“This is where Young left them, precisely. I got it from my cousin who works as a secretary at the AWC.”

“Excellent.” Swanson handed over the briefcase of cash he’d prepared earlier. “Check it if you want, it’s all there in Aussie hundreds.”

MacCauley handed over the paper, which Swanson greedily read. It was a latitude and longitude, as well as a grainy image of a small parrot amid some desert grass.

“Now we’ll see who has the best life list at the ornithologist club,” he said, hefting his telescope. “The critically endangered night parrot is about to be mine.”

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“Katarina,” Xanthor said, pointing at his bird. “You know what to do.”

“Ha! The bird does nothing,” shouted Strasser. “You said so your–”

He was interrupted by a tsunami of feathers, flapping and diving and pecking at his face. Strasser, crying out in shock, let his firebolt fly into the roof as he struggled to get the bird out of his face–an opponent too close and too fast for a spell.

Xanthor hauled himself to his feet, bracing himself on a table. He muttered a spell of warding before whistling Katarina to him. As the bird arced across the room, the old wizard let loose a powerful lance of arcane energy that sliced through his distracted rival like a scalpel.

“The bird has no magic,” Xanthor said, breathing heavily. “But that doesn’t mean my friend will do nothing.”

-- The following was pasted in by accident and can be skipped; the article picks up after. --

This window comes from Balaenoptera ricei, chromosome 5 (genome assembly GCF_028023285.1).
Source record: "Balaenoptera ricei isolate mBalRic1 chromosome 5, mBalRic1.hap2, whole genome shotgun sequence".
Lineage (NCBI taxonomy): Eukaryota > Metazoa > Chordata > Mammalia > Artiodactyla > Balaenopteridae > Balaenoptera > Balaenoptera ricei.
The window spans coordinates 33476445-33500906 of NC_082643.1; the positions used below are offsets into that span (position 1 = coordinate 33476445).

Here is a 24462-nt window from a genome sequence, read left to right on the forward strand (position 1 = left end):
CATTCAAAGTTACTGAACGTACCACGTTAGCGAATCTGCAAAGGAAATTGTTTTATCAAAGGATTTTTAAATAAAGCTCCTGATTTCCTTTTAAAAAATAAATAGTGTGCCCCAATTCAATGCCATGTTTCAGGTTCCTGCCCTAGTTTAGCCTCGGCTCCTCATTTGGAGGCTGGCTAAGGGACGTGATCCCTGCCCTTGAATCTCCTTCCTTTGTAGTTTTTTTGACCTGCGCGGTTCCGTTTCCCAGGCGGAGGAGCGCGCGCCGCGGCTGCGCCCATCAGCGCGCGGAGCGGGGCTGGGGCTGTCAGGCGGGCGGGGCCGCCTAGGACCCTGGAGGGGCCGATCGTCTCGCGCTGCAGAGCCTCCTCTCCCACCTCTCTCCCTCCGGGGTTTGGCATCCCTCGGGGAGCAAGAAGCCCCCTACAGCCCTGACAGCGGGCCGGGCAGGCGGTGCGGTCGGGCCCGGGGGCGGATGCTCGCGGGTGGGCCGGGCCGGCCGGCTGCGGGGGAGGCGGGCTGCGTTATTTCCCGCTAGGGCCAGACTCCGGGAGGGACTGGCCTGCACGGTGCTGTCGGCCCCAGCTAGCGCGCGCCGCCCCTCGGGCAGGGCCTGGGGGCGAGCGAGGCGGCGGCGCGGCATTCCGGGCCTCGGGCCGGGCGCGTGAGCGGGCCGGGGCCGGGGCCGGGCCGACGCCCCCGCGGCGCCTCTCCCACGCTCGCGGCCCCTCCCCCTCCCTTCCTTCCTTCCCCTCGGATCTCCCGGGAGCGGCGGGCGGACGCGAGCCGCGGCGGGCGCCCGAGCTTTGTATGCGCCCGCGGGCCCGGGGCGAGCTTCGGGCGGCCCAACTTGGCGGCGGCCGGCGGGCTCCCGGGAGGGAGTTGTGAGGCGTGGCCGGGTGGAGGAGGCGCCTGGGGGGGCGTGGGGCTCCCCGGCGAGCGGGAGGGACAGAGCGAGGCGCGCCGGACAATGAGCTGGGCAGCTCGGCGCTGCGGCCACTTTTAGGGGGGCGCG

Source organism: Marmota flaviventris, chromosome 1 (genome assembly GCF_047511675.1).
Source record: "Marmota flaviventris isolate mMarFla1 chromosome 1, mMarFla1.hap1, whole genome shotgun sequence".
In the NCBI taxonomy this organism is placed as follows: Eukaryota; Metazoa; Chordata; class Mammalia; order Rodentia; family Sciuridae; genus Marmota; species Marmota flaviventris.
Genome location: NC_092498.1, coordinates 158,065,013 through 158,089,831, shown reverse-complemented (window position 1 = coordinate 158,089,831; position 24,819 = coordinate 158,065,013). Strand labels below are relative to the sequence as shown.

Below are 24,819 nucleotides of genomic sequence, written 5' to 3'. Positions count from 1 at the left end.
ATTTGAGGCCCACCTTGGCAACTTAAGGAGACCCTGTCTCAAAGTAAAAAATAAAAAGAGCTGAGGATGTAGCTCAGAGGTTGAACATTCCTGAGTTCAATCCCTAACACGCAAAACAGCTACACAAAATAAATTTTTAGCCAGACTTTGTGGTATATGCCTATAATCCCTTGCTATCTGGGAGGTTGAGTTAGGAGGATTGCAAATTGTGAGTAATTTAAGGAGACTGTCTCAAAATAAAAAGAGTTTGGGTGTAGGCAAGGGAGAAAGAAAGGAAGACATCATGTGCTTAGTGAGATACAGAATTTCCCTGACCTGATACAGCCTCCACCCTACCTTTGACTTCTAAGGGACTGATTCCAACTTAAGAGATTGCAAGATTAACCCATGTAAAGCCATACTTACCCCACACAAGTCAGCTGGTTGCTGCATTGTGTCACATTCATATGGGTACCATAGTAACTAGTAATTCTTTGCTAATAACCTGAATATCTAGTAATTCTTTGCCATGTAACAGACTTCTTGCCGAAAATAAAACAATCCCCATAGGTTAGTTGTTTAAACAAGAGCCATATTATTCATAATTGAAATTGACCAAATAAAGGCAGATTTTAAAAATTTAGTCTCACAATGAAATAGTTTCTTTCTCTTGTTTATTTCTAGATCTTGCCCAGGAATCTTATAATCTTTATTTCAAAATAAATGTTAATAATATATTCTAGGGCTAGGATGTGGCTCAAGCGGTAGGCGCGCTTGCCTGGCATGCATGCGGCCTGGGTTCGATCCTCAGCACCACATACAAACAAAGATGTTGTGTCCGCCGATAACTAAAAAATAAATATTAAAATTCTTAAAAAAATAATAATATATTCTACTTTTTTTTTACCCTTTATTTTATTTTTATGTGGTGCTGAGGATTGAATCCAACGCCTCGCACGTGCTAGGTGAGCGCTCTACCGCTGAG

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Xanthor was not just any old hedge-wizard with cantrips and palmistry. No, he was a real war mage who had seen fire and death with the Imperial and Royal Magic Corps, and in his retirement was content to live simply in his hometown of Edelschloss. Keeping to himself and his experiments, he occasionally deigned to do some service at the request of the burgermeister but usually just strolled around town.

Everywhere he went, though, Xanthor had his bird on his shoulder. A large pigeon or dove, pure white, it was forever perched on the shoulder of the old army dress robes Xanthor wore. And as much excitement and speculation occasionally swirled around the old mage, it was as nothing compared to the gossip about his bird.

The butcher insisted it was an infernal familiar, a demon in animal form like the one that had been unleashed upon the czarists at the Battle of Mumnifia Pass. Any time he wanted, the claim went, Xanthor could unleash a wave of destruction from the beast that could level Edelschloss to the ground.